Royal Commonwealth Society : Mica cutting

Royal Commonwealth Society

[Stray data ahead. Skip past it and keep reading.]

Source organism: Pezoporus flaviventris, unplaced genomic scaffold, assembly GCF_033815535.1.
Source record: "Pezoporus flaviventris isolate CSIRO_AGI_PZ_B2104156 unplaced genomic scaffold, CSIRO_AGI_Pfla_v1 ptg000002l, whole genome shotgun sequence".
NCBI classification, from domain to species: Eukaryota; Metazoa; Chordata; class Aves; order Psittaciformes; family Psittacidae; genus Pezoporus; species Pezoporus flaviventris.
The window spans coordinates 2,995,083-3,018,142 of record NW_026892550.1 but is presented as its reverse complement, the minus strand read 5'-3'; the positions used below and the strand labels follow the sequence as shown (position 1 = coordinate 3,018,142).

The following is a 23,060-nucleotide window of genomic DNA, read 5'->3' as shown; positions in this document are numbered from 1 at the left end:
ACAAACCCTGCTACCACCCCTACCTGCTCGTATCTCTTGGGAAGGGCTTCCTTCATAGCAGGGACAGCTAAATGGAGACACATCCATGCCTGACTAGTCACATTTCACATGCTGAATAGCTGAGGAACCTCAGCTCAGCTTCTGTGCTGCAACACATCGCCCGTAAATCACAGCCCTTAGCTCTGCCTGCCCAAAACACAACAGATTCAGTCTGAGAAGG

<p>This album was given to the Royal Colonial Institute by India’s High Commissioner, Atul C. Chatterjee, on behalf of his government. Its dedication reads, 'These photographs, illustrating life and scenes in India, are presented in the hope that they will help to make the land and the people of the Indian Empire better known and understood.’</p><p>The name for the mineral mica comes from the Latin word meaning ‘crumb’, but is probably also associated with the verb micare ‘to glitter’. This property explains why artists in South Asia painted upon very thin, flexible sheets of mica, and also used it to preserve tracings of family paintings and decorate glass windows or temple lanterns. In British India, mica paintings were produced in standard sets for the colonial tourist market, and imitated paintings on glass which were popular in Europe. The RCS has a fine example of these ‘Company paintings’ produced in in Trichinopoly, southern India, in 1869 (RCMS 352).</p><p>See Janus record <a target='_blank' class='externalLink' href='https://janus.lib.cam.ac.uk/db/node.xsp?id=EAD%2FGBR%2F0115%2FY3022X'>here</a></p>


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